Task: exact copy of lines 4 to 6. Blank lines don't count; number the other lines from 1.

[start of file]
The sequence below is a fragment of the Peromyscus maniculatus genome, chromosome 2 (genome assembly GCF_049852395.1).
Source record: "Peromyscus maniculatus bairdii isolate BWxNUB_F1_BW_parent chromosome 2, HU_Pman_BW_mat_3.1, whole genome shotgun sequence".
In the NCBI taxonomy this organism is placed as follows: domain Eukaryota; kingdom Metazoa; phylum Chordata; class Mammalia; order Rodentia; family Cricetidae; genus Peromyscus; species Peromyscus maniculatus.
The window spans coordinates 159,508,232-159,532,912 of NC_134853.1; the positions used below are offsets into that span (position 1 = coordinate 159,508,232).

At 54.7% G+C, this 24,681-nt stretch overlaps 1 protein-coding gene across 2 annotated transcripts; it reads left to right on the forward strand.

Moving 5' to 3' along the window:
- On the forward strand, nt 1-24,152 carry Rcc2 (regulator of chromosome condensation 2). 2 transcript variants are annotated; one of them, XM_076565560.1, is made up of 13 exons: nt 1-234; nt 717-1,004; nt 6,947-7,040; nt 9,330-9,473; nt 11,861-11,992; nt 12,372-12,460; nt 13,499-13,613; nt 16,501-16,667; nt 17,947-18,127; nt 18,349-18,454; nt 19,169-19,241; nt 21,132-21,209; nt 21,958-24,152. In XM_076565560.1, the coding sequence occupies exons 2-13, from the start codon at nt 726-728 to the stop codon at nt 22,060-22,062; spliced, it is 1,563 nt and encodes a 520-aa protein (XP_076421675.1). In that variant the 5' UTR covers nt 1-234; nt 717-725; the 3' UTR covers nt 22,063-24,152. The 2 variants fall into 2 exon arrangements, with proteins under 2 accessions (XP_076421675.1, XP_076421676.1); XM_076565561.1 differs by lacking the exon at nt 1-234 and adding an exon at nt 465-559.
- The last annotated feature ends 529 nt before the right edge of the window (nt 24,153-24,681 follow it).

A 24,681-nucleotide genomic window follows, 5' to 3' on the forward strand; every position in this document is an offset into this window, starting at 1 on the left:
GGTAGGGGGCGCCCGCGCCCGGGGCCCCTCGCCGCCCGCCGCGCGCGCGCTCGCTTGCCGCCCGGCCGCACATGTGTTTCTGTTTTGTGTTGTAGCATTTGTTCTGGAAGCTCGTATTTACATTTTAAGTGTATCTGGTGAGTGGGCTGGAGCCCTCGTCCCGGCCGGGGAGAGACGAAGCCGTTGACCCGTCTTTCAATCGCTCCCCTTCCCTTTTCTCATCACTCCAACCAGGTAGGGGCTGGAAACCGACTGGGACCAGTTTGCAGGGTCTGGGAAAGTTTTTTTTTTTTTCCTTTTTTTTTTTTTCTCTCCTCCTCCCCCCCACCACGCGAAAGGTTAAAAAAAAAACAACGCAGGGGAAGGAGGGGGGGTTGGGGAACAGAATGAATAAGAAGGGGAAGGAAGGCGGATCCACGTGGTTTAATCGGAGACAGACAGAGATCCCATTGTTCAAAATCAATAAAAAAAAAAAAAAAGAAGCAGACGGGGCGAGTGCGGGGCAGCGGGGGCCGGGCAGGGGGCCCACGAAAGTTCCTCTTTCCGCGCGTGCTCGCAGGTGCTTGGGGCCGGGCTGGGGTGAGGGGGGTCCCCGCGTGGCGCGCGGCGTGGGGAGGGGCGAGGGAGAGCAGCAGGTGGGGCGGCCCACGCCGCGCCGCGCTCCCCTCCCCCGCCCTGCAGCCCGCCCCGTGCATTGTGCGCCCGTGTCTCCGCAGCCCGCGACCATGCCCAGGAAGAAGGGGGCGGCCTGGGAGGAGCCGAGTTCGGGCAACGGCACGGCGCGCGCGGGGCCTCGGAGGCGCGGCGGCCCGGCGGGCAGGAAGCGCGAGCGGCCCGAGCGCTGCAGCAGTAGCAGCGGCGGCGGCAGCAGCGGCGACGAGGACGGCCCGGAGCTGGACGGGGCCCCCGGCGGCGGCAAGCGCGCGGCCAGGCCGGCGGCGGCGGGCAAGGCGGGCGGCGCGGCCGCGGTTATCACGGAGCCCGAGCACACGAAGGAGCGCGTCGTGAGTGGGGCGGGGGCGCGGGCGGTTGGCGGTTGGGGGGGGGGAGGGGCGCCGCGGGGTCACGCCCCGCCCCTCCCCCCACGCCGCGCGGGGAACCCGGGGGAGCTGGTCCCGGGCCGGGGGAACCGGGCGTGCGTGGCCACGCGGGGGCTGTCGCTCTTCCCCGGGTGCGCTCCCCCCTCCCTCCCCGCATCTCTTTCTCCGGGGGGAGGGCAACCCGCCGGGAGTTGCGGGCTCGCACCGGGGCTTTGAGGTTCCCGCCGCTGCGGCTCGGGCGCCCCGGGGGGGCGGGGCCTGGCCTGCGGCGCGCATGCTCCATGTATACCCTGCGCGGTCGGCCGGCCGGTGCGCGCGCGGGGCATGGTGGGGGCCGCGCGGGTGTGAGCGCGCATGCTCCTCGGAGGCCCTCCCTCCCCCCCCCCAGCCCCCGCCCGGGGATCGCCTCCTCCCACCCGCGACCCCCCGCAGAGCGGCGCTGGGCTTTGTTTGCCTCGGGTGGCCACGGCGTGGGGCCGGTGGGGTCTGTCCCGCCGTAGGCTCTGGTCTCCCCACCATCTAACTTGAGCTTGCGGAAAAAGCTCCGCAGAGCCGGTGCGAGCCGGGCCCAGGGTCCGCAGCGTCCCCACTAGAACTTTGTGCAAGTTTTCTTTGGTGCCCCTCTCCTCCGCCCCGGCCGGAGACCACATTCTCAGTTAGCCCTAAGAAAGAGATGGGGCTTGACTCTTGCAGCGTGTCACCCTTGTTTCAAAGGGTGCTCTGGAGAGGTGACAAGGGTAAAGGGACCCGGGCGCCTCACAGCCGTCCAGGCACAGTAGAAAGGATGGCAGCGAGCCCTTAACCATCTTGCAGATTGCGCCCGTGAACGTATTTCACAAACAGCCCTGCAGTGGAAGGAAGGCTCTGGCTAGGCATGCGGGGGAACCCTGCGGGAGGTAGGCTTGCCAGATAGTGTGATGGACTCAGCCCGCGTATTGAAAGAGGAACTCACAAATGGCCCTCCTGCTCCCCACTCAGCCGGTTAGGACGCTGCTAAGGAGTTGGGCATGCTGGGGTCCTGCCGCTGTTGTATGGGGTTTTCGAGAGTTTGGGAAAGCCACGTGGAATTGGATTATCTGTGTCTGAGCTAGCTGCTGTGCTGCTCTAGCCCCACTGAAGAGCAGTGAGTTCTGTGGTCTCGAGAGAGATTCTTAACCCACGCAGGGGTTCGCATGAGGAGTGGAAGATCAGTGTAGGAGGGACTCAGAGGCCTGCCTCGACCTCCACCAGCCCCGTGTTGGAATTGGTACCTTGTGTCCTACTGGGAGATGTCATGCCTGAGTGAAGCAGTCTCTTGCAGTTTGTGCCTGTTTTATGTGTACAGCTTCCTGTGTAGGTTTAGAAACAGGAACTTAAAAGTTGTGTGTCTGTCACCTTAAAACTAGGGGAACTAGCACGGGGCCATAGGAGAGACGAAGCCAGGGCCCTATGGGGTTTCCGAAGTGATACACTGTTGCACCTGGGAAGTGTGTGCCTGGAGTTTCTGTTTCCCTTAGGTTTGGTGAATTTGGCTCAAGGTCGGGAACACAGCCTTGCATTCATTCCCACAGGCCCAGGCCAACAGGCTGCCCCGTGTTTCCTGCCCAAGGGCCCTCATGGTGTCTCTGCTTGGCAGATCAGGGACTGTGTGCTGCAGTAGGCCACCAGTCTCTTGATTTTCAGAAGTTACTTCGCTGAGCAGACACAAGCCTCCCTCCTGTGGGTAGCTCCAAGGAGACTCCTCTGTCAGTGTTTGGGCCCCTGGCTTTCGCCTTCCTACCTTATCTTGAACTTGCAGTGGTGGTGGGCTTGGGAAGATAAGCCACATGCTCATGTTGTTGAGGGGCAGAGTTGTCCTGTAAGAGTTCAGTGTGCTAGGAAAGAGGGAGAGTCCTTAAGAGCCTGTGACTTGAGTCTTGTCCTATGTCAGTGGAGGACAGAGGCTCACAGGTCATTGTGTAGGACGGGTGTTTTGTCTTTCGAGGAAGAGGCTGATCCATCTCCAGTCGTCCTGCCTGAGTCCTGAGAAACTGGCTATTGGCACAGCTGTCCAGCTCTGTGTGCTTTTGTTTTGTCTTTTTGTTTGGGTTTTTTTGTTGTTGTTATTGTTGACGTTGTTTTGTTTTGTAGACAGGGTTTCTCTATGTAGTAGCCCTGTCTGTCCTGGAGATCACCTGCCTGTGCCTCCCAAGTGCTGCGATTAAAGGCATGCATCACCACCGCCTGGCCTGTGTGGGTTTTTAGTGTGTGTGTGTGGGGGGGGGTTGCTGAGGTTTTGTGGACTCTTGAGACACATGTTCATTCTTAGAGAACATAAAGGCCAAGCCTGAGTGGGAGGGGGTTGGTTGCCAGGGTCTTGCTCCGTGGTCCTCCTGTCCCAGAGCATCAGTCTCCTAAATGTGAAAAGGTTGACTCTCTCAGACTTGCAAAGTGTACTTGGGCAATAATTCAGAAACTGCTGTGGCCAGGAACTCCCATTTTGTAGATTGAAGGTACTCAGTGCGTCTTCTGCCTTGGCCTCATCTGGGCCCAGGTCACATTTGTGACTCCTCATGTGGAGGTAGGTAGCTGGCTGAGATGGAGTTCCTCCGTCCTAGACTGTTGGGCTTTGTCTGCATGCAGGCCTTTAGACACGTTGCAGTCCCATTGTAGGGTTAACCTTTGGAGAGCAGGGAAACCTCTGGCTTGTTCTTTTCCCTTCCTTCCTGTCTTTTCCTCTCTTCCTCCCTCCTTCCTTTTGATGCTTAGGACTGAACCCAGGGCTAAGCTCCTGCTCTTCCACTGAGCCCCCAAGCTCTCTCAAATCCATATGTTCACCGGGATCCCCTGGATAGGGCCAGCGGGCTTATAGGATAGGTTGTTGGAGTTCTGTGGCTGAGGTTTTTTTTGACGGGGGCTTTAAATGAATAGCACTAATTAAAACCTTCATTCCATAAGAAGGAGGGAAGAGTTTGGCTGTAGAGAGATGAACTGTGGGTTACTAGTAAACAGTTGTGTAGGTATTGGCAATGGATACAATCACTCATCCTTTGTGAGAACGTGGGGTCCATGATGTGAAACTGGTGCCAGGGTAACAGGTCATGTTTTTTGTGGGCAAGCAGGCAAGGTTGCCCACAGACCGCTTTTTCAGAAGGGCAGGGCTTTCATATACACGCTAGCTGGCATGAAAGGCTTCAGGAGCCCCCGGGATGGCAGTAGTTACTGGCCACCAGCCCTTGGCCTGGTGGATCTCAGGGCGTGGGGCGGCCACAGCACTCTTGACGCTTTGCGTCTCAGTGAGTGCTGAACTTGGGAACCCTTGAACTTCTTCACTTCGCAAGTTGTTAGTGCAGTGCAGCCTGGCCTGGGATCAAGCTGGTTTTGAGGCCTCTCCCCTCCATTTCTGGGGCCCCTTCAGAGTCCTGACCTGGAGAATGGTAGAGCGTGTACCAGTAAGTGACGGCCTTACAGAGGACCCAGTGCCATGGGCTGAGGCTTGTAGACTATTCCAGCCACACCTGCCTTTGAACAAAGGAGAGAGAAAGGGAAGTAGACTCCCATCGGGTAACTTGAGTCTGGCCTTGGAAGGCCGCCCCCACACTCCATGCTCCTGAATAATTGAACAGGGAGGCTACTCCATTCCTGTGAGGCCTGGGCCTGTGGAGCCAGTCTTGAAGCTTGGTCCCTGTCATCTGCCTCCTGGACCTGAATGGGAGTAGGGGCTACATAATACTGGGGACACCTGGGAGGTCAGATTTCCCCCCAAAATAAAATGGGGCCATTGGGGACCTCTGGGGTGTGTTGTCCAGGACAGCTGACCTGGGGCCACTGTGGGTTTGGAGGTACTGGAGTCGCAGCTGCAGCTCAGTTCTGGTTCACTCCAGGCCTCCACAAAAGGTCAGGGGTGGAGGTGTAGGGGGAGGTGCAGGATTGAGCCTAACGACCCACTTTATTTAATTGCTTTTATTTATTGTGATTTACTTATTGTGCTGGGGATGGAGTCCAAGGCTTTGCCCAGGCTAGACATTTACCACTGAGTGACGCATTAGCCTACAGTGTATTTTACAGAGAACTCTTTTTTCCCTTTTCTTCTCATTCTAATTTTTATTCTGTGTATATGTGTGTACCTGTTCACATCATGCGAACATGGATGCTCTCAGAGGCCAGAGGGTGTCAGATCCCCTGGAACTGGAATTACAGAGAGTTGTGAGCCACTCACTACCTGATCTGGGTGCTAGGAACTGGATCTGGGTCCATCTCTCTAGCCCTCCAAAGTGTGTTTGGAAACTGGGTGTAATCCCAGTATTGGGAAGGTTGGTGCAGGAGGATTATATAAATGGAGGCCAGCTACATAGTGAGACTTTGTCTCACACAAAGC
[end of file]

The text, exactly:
The window spans coordinates 159,508,232-159,532,912 of NC_134853.1; the positions used below are offsets into that span (position 1 = coordinate 159,508,232).

At 54.7% G+C, this 24,681-nt stretch overlaps 1 protein-coding gene across 2 annotated transcripts; it reads left to right on the forward strand.

Moving 5' to 3' along the window: